Shasta County’s Disease Detectives And the Fight Against COVID-19

Over the early months of 2022, Shasta County’s COVID-19 positivity rate soared as the Omicron variant spread. For county epidemiologists it was yet another leg of what has been a multi-year sprint to keep up with an unpredictable and deadly virus. Shasta Scout went inside Public Health to learn more about the disease detectives whose quiet diligence is slowing COVID’s spread.

2.3.2022 5:17 am: An earlier version of this article incorrectly stated Shasta County’s 2021 death rate in comparison to California’s. Shasta County’s 2021 death rate is currently known to be almost twice as high as California’s state-wide rate for 2021, as we correctly cited in a data table in the article. We have archived this important correction. You can see our corrections policy here and submit a correction here.

Almost two years ago, when COVID first appeared in Shasta County, local epidemiologists already had a full workload: tracking, monitoring, and providing education and resources around important health issues like smoking, Alzheimer’s, sexually transmitted diseases and opioid-use problems. But with the onset of a global pandemic that’s taken the lives of over 500 Shasta County residents in the last two years, their work has expanded exponentially.  

Epidemiologists are public health scientists who investigate the patterns and causes behind diseases and injuries through research and data. Their findings reduce public health risks by informing government policy-making and educating the community. Locally, their work has become much more public and central to community life as COVID-19’s profound effects on Shasta County have taken center stage, thrusting the often quiet and unassuming data scientists into a more crucial role, and into the public’s eye.

As community members have caught hold of data usually only of interest to health scientists, the epidemiologists have faced a huge new challenge: how to communicate complex numbers and patterns they spent years learning to study in a way the rest of the community can understand.

“There’s a difficulty of trying to convey the level of risk that is shown to us by the math,” Daniel Walker, Shasta County’s Supervising Epidemiologist, said “but without necessarily emphasizing the numbers themselves.” That’s because those detailed numbers often cause confusion, he said, playing into fears caused by viral misinformation to create further opposition to COVID-19 precautions and restrictions. 

Epidemiologists are also facing another challenge. Provoked by COVID-19 misinformation, some members of the community have become hostile to the work of public health. Public comments at board of supervisor meetings have called for the resignation or firing of Shasta County’s Public Health Officer, Dr. Karen Ramstrom, who oversees local health regulations and threats against Dr. Ramstrom have, at times, been serious enough to lead to extra police patrols near her home.

Kerri Schuette, a branch director for Shasta County’s Health and Human Services Agency (HHSA) says the visible and political nature of the work in recent years has been a big change. “No one even knew what an epidemiologist was until two years ago,” she said. Now, in the face of public scrutiny and often angry community opinions, Schuette stays focused on the clarity of purpose she shares with her team: protecting the health and lives of community members.

Unfortunately, Walker says, community confusion and anger have made his job, and hiring to fill vacant staff positions on his team, more difficult at a time when the workload is already overwhelming. “We came into this position wanting to serve the community,” Walker said, “It’s hard when the community doesn’t feel like what we’re doing is valid or worthwhile.”

Walker said he and the others on the epidemiology team continue their work despite community complaints and opposition, “because we know its purpose. We know that we’re giving out the most accurate and correct information that we can.”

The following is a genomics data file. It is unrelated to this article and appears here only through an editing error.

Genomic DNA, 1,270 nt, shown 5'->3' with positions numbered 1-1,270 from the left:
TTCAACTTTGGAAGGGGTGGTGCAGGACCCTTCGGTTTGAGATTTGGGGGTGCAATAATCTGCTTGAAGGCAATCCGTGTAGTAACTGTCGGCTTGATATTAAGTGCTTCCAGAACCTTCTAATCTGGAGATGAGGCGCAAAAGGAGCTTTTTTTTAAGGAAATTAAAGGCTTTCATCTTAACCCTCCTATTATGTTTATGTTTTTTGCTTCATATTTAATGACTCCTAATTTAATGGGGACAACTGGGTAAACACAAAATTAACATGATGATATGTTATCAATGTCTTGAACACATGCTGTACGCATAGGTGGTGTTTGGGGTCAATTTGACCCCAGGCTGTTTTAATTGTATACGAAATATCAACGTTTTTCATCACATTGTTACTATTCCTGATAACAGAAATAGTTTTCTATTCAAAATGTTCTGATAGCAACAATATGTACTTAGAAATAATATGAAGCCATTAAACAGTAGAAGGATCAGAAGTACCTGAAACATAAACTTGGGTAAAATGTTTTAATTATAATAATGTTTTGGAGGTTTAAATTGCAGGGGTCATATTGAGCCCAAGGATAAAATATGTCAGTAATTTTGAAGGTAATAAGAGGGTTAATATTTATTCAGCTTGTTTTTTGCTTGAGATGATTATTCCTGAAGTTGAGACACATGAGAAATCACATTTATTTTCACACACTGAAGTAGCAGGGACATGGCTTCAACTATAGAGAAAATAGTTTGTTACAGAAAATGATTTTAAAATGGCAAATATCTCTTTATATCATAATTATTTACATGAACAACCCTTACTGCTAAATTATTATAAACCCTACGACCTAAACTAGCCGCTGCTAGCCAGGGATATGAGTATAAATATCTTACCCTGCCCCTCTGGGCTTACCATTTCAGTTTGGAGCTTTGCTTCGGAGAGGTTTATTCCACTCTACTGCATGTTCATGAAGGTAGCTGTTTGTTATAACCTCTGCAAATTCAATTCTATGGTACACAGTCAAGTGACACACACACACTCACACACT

Epidemiology is vital to public health work but it’s often not well understood. Here’s what epidemiologists do, and why it matters.

Epidemiology Includes Research, Data Analysis, and Education

Left to right: Epidemiologists Jeff Van Audsall and Sarah Adams, Epidemiology Supervisor Daniel Walker and former Shasta County Epidemiologist Rene Santana

In Fiscal Year 21/22, Kerri Schuette says, Shasta County’s epidemiology team cost the county $572,000 or 0.5% of the overall Health and Human Services Agency (HHSA) budget.

The team regularly collaborates to examine COVID data and evaluate and recommend how data science can best be communicated both locally and regionally. They also review local hospitalizations and deaths to identify which of them were actually due to COVID-19.

It’s work they’re clearly proud of, in their quiet, determined way. “Epidemiology is the science of asking the right questions,” said county epidemiologist Sarah Adams. “What we do is take all of the available information and essentially put it through a filter. We try to figure out what data is most important to look at, what is most central to the story, and what we can use in order to get the whole picture of what’s going on.” 

The team, which currently includes 3 epidemiologists and one supervisor, three of whom have masters in public health but still make less than $80K annually, are the quiet minds collecting and mining the COVID-19 data that determines much of how the county allocates resources and educates the public.

By viewing that data through the lens of scientific analysis they provide the public and decision-makers with an overarching story, one that explains how public health policies and resources around individual factors like testing, can affect an entire population and its sub-groups.

Graphics from the Cal-Cat statewide modeling and planning COVID website.

Across California, CalCat, a state assessment and modeling website, is used by both regional and local epidemiologists to inform responses to the pandemic. Local epidemiologists also analyze which of those state-provided modeling predictions are most in line with Shasta County data in order to form predictions on what might lie just ahead in the county’s fight against COVID. 

This kind of modeling, which is based on data and the latest science about COVID, informs the ongoing county-wide pandemic response, allowing officials to prepare for expected surges in hospitalization and helping to ensure necessary supplies arrive in time to respond to increases in COVID-19. 

The caveat, Adams said, is that the models are “always a projection, the best guess.”

Complex Data, Useful for Scientists, Can Lead To Confusion and Misinformation

“If I get vaccinated can I still get sick and die?” The answer is “yes … but” said Shasta County epidemiologists, who explain that while anyone can die from COVID-19, it’s important to understand how risk levels vary depending on vaccination status. 

Trying to provide the community with an understanding of those risk factors has been challenging, they said, because many struggle to understand the complex data that’s become public in response to COVID-19.